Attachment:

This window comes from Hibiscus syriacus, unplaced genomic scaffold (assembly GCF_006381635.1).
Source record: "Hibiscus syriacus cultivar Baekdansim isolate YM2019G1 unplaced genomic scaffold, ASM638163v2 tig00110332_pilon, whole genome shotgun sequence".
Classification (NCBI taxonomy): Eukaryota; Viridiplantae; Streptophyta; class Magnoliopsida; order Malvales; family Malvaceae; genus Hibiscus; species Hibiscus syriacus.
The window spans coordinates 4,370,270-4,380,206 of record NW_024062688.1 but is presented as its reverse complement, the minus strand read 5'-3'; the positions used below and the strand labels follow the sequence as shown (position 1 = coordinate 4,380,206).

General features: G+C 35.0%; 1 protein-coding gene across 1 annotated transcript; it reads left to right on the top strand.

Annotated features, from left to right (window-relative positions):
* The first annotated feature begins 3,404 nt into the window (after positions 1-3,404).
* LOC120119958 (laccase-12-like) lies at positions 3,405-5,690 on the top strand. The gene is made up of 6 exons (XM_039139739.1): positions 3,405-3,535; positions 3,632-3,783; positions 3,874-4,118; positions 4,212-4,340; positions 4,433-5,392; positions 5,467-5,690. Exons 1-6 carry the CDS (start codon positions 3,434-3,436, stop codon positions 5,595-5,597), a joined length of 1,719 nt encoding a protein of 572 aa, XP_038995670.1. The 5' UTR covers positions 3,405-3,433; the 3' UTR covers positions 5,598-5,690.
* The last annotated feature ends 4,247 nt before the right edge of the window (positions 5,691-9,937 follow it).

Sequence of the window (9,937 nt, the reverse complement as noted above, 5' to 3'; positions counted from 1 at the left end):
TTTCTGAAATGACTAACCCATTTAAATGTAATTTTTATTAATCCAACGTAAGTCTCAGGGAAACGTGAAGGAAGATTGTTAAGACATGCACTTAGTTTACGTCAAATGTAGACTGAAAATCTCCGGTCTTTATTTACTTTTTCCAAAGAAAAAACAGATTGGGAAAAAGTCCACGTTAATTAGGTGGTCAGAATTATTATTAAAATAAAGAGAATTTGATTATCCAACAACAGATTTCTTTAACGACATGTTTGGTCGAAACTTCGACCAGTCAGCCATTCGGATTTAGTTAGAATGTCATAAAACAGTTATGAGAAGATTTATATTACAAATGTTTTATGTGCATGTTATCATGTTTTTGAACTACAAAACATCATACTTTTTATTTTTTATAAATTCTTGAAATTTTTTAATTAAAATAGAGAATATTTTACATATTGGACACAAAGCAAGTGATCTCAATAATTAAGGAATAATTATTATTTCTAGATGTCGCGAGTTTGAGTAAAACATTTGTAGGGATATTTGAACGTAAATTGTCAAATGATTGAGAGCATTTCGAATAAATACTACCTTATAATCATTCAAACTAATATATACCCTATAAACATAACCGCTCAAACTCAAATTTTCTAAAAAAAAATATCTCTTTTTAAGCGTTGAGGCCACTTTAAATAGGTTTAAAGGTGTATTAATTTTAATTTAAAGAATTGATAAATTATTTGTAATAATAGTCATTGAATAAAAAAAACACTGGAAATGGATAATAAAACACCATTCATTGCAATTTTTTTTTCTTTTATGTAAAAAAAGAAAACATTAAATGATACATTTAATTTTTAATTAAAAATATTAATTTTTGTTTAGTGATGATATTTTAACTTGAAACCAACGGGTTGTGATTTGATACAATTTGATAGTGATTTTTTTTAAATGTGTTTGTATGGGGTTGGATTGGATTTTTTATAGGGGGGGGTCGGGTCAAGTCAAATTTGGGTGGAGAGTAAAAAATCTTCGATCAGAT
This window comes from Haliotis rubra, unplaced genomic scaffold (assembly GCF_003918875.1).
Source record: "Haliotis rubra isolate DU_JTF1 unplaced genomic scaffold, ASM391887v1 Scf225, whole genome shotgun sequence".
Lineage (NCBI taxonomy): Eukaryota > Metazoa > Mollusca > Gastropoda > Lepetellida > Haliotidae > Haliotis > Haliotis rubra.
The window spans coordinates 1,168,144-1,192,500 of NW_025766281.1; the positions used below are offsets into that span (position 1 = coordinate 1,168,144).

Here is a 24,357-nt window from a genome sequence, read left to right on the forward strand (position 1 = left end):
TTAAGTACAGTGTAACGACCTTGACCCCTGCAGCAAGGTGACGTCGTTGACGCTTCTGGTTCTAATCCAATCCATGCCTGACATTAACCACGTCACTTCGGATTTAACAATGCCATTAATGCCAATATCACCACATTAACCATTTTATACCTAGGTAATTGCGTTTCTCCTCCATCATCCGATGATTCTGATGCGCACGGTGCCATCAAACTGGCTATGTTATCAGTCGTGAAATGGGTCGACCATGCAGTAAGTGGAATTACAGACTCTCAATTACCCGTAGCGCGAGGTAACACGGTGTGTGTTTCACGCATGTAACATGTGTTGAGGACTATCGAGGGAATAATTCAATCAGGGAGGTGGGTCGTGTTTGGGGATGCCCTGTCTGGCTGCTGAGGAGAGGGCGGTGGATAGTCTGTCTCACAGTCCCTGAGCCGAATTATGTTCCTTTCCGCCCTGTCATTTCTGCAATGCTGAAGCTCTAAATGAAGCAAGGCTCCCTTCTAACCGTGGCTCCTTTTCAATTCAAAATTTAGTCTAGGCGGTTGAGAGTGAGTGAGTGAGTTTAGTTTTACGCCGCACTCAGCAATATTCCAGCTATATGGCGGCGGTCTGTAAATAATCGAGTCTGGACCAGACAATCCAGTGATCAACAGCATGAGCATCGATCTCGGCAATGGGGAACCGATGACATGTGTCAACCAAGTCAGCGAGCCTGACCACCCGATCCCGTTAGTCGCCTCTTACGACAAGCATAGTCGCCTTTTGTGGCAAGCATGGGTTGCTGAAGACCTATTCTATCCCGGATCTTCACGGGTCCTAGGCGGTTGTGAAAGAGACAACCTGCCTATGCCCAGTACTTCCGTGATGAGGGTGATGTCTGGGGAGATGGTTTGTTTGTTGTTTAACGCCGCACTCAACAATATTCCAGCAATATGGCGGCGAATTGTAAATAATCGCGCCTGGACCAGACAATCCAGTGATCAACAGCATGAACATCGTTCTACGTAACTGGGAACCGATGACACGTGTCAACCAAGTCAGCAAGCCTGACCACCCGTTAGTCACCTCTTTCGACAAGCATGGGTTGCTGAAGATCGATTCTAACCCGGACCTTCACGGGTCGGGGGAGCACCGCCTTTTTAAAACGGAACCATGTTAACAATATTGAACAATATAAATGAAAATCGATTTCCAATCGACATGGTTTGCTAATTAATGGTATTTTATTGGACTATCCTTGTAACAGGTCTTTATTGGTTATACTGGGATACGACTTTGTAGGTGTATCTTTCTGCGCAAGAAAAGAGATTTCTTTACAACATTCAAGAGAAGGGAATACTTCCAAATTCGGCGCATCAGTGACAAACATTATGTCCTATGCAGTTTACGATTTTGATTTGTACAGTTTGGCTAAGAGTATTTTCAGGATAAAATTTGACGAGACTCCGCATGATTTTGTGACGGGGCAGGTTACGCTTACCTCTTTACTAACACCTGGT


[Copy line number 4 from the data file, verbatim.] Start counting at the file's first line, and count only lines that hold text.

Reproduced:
The window spans coordinates 4,370,270-4,380,206 of record NW_024062688.1 but is presented as its reverse complement, the minus strand read 5'-3'; the positions used below and the strand labels follow the sequence as shown (position 1 = coordinate 4,380,206).